By not presenting a lecture, he kept the audiences’ attention. As teens, we know that as soon as we feel lectured-by parents, teachers, and other figures of authority, we start to tune it all out. However for most of us, Mikes message made an impact.

“At first, Mike Patin came off as an adult we couldn’t really relate to as students. Once he got talking, though, he was engaging and funny and got his points across well. He was a speaker different than any we’ve had before, so he really made me think about his message,” said student Emily Ferrari. She continued, “I loved how he told stories about his daughter and family. It made him much more relatable and like a normal guy, instead of someone just coming to talk to a high school. It seemed like he was really invested and passionate in what he was talking about.”

Another key point of Patin’s presentation is that we are all “over-stressed freaks.” He was not at all putting us down, but rather telling us that we all have things we worry about.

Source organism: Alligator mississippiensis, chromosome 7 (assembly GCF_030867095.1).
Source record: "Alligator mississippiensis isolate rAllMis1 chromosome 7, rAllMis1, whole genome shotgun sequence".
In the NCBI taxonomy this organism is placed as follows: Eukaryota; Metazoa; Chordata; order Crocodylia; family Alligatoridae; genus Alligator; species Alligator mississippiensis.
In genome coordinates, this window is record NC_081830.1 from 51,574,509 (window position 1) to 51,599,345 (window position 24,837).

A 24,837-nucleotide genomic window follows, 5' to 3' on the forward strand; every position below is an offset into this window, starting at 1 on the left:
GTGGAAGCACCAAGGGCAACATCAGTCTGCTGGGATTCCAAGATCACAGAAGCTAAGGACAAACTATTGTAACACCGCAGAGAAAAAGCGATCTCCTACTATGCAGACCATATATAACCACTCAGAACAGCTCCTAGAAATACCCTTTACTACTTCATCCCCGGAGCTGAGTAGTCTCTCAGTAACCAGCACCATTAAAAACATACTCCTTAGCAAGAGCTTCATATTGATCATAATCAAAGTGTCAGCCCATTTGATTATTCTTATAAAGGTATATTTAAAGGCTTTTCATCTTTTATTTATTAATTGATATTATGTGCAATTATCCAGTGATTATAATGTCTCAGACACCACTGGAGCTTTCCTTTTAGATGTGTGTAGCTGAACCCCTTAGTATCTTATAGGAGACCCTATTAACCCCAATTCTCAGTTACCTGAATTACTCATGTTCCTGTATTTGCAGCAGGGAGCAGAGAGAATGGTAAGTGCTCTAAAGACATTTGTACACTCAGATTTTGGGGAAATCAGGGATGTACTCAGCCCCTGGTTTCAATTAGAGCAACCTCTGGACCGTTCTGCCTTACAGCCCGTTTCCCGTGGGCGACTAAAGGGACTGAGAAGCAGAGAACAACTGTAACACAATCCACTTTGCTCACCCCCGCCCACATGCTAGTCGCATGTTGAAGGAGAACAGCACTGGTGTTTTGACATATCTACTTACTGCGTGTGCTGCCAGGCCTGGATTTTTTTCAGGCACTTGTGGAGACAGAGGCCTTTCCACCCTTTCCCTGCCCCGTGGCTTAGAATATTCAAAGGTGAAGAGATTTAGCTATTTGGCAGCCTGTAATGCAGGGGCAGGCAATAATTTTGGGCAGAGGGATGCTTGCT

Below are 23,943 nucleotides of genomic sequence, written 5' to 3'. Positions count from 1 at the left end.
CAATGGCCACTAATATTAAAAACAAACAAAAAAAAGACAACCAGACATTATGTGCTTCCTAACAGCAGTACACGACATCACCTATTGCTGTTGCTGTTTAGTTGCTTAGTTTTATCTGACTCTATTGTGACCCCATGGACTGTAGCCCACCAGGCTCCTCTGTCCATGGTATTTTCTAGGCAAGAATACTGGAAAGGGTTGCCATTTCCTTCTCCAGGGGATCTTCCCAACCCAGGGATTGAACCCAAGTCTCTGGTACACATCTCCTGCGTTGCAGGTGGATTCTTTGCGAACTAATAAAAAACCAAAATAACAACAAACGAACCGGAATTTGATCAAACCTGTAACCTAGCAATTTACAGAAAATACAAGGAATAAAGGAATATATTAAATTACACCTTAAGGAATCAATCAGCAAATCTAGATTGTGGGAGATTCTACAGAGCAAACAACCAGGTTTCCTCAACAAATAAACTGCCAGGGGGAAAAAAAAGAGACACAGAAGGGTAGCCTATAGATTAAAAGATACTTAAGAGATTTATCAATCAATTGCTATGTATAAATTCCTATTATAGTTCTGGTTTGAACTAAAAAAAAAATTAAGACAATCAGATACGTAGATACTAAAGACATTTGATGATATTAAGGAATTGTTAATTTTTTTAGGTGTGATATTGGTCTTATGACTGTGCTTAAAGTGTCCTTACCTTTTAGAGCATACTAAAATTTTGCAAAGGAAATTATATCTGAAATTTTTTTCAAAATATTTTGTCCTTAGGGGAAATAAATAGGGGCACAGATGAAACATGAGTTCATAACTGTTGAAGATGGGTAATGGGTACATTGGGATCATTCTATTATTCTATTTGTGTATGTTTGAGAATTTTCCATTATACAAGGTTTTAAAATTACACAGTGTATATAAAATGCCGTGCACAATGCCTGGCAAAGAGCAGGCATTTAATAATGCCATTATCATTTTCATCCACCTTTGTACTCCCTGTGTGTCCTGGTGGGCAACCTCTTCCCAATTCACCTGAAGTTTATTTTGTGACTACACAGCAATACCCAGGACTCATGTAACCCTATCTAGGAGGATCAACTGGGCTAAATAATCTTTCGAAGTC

Most high school students feel like they have no one to speak to about certain things because no one is going through the same situations. By taking part in an exercise where students stood up when the statement related to him or her, we all got to look around and physically see all the students who felt the same emotions we did, who were struggling with similar obstacles.

“My favorite part was having the whole student body be so united,” said senior Courtney Cape, referring to the exercise in which so many students shared personal details.

Patin certainly achieved his goals in attempting to earn the respect of high school teenagers. He literally held the attention of students for the unabridged seventy-minute assembly, which is a very difficult task to accomplish amongst a group of hungry and anxious adolescents.

Who has been your favorite guest speaker?